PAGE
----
In Vivo Incorporation of Unnatural Amino Acids into Proteins
Final rept. 1 Mar 2001-28 Feb 2002
SCRIPPS RESEARCH INST LA JOLLA CA
Pagination or Media Count:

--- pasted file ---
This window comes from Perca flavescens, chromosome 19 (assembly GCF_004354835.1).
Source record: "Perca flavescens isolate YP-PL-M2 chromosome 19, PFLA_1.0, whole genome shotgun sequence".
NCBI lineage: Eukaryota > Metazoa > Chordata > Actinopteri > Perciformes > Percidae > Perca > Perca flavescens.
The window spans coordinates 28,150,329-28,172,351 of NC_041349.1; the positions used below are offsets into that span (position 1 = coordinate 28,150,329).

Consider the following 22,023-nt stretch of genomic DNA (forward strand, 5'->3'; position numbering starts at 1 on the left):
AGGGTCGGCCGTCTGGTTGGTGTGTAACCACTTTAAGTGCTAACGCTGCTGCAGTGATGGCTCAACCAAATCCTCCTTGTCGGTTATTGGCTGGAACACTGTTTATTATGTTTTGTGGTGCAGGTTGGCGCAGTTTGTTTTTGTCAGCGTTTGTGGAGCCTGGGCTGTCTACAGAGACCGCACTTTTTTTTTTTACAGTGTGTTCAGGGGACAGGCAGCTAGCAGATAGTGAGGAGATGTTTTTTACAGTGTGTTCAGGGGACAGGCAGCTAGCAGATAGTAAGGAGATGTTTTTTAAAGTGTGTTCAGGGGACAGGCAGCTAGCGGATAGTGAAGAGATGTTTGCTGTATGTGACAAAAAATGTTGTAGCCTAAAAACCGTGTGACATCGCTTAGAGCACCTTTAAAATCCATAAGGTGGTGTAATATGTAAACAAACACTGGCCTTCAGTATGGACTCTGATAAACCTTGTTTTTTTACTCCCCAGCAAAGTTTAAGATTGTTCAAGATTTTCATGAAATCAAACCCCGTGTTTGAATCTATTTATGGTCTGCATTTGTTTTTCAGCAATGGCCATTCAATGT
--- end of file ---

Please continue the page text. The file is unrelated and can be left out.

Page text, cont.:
A method for the site-specific incorporation of unnatural amino acids into proteins in vivo would significantly facilitate studies of the cellular function of proteins, as well as make possible the biosynthesis of unnatural polymers and proteins with novel structures and activities. Our approach consists of the generation of amber suppressor tRNAaminoacyl-tRNA synthetase pair that are not catalytically competent with all the endogenous Escherichia coli tRNAs an aminoacyl-tRNA synthetases, followed by directed evolution of such orthogonal aminoacyl-tRNA synthetases to alter their amino acid specificities. A new orthogonal suppressor tRNAaminoacyl-tRNA synthetase pair in E. coli has been derived from the Saccharomyces cerevisiae tRNA sub Asp and aspartyl-tRNA syathetase, and the in vitro and in vivo characteristics of this pair were determined. In order to achieve a high specificity for the amino acid, a direct selection for site-specific incorporation of unnatural amino acids into a reporter epitope displayed on the surface of M13 phage has been developed and characterized. Under simulated selection conditions, phage particles displaying aspartate were enriched over 300-fold from a pool of phage displaying asparagine using monoclonal antibodies raised against the aspartate-containing epitope. The direct phage selection offers very high specificity for the amino acid of interest, Which cannot be achieved by conventional methods.